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  • Just the Right Amount of Ethics Inspires Creativity: A Cross-Level Investigation of Ethical Leadership, Intrinsic Motivation, and Employee Creativity.Jie Feng, Yucheng Zhang, Xinmei Liu, Long Zhang & Xiao Han - 2018 - Journal of Business Ethics 153 (3):645-658.
    Based on ideology-infused psychological contract theory and cognitive evaluation theory, this study investigated the curvilinear relationship between ethical leadership and employee creativity. A curvilinear mediation model was proposed to explain the impact of ethical leadership on creativity, using employee intrinsic motivation as the mediator. Applying a two wave sampling design that consist 258 employees and their leaders, we found that employee creativity improved as ethical leadership increased from low to moderate levels. However, the employee creativity improvement was attenuated when ethical (...)
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  • Boundary Conditions of Ethical Leadership: Exploring Supervisor-Induced and Job Hindrance Stress as Potential Inhibitors.J. Quade Matthew, J. Perry Sara & M. Hunter Emily - forthcoming - Journal of Business Ethics:1-20.
    It is widely accepted that ethical leadership is beneficial for the organization, the leader, and followers. Yet, little has been said about potential limitations of ethical leadership, particularly boundary conditions involving the same person perceived to display ethical leadership. Drawing on conservation of resources theory, we argue that supervisor-induced hindrance stress and job hindrance stress are factors linked to the supervisor and work environment that may limit the positive impact of ethical leadership on employee deviance and turnover intentions. Specifically, we (...)
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  • The Curvilinear Relationship Between Ethical Leadership and Team Creativity: The Moderating Role of Team Faultlines.Shenjiang Mo, Chu-Ding Ling & Xiao-Yun Xie - 2019 - Journal of Business Ethics 154 (1):229-242.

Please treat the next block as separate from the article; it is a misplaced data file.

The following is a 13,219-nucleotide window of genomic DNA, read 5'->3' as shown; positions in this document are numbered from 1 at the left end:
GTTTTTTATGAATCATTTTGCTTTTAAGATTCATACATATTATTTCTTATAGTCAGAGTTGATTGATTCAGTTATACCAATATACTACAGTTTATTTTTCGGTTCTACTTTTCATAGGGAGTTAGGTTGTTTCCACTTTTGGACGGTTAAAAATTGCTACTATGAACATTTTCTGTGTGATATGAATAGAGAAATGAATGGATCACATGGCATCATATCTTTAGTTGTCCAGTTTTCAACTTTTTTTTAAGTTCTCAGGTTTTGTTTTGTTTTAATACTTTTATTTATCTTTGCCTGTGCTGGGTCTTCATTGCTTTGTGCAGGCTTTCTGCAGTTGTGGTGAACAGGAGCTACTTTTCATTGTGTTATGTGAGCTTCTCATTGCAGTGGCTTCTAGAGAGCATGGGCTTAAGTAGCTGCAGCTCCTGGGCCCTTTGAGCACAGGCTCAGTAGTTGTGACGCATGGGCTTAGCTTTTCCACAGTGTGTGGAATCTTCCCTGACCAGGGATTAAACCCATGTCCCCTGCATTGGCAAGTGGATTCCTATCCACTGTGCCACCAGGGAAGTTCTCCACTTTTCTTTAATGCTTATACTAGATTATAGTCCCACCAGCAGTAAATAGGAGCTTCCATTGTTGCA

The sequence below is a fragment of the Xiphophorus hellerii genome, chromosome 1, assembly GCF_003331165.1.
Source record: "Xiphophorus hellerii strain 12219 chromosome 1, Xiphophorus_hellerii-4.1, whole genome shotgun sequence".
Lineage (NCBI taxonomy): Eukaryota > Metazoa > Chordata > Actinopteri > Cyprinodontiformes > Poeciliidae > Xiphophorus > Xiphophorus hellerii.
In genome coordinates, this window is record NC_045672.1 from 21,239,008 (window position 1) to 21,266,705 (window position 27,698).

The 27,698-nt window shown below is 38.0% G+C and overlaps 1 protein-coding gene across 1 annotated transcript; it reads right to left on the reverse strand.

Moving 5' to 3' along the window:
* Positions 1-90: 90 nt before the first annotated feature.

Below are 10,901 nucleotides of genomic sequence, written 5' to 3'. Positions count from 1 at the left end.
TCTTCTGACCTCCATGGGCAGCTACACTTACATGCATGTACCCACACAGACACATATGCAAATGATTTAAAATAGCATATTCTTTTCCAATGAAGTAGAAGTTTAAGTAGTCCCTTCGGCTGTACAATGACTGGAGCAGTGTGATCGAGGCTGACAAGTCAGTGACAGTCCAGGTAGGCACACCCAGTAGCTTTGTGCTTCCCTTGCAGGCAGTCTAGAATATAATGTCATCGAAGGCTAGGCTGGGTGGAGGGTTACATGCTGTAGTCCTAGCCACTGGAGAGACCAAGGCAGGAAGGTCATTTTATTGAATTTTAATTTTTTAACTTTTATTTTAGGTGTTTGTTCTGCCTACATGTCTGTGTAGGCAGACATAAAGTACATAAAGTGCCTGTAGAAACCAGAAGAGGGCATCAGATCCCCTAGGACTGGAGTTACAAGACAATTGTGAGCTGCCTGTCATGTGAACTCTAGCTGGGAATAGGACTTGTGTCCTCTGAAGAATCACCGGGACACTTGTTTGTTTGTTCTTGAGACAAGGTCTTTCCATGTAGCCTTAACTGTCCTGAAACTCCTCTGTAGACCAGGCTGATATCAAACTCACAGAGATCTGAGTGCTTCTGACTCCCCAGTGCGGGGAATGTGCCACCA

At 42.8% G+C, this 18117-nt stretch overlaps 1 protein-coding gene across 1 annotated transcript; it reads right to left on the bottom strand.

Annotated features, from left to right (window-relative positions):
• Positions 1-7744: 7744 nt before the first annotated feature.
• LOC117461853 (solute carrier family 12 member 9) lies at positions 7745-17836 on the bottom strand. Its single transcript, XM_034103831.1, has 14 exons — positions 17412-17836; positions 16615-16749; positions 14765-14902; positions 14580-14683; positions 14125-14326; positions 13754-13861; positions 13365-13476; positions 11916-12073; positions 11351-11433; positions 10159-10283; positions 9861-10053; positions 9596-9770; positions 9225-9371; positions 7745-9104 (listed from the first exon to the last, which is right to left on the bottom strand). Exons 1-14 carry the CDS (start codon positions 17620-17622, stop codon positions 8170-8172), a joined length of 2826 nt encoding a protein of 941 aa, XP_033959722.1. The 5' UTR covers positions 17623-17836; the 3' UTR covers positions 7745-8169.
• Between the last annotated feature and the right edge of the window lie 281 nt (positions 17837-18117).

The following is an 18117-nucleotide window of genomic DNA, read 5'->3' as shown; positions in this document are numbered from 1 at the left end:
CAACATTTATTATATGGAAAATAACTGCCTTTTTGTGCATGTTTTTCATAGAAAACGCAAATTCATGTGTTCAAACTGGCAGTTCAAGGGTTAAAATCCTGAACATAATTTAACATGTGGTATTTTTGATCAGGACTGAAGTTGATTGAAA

In this study, we built and tested a theoretical model to determine how ethical leadership affects team creativity among teams composed of different characteristics. Following social learning theory and an antecedent–benefit–cost framework, we conducted analyses of multisource data from 50 team supervisors and 186 employees, which revealed an inverted U-shaped relationship between ethical leadership and team creativity. The teams exhibited more creativity when there was a moderate level of ethical leadership than when there were very low or very high levels. (...)
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  • The Contagion of Unethical Pro-Organizational Behavior: From Leaders to Followers.Yun Zhang, Bin He & Xu Sun - 2018 - Frontiers in Psychology 9.
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  • Ethics Lead the Way Despite Organizational Politics.Ufuk Başar, Ünsal Sığrı & H. Nejat Basım - 2018 - Asian Journal of Business Ethics 7 (1):81-101.
    The aim of this study was to find out whether ethical leadership has an impact on employees’ organizational identification and the perceptions of organizational politics moderate this process. To this end, to ensure triangulation on findings, two separate researches were made. First, a cross-sectional survey was conducted on 137 employees who worked at the head office of a private bank in Istanbul using self-report questionnaires. Second, 2 years later, a time-lagged survey was conducted on 119 employees who worked at the (...)
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  • Investigating When and Why Psychological Entitlement Predicts Unethical Pro-Organizational Behavior.Allan Lee, Gary Schwarz, Alexander Newman & Alison Legood - 2019 - Journal of Business Ethics 154 (1):109-126.
    In this research, we examine the relationship between employee psychological entitlement and employee willingness to engage in unethical pro-organizational behavior. We hypothesize that a high level of PE—the belief that one should receive desirable treatment irrespective of whether it is deserved—will increase the prevalence of this particular type of unethical behavior. We argue that, driven by self-interest and the desire to look good in the eyes of others, highly entitled employees may be more willing to engage in UPB when their (...)